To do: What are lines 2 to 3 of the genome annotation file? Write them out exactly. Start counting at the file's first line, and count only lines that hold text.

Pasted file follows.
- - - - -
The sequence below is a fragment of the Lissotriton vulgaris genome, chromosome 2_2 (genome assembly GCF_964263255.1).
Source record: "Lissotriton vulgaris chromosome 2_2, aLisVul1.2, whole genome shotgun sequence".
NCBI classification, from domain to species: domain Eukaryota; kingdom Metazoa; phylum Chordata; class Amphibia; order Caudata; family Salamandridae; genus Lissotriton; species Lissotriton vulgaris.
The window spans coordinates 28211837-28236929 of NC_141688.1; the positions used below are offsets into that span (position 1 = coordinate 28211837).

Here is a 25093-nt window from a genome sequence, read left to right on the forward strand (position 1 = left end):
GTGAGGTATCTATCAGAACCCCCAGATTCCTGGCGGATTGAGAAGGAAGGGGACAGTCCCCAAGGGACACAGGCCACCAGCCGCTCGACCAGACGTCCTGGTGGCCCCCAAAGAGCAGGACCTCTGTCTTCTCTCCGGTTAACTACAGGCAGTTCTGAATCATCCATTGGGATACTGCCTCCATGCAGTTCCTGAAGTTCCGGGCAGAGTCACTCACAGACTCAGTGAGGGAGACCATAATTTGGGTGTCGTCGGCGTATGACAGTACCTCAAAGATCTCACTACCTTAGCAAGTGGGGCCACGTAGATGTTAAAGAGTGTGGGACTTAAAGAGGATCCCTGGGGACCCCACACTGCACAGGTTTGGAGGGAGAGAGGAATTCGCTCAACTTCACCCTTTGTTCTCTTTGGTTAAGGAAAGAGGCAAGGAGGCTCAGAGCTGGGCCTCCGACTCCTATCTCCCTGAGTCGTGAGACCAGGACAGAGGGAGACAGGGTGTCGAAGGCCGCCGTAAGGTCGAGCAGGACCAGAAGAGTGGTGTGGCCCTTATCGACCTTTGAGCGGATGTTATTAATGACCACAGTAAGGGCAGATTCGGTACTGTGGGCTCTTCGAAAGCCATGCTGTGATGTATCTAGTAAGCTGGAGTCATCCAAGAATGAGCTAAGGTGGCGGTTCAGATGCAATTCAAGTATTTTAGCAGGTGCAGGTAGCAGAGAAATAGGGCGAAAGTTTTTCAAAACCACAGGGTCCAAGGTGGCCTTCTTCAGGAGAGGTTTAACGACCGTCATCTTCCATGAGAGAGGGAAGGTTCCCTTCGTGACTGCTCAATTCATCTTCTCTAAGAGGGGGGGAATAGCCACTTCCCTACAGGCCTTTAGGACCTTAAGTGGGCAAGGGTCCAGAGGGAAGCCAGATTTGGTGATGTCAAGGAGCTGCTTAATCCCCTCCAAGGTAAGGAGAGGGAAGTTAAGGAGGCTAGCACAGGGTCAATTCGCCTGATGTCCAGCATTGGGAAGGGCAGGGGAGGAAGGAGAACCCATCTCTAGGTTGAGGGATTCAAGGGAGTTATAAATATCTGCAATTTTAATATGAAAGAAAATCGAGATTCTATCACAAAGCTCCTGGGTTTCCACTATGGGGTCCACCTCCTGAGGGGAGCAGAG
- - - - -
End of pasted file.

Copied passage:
Source record: "Lissotriton vulgaris chromosome 2_2, aLisVul1.2, whole genome shotgun sequence".
NCBI classification, from domain to species: domain Eukaryota; kingdom Metazoa; phylum Chordata; class Amphibia; order Caudata; family Salamandridae; genus Lissotriton; species Lissotriton vulgaris.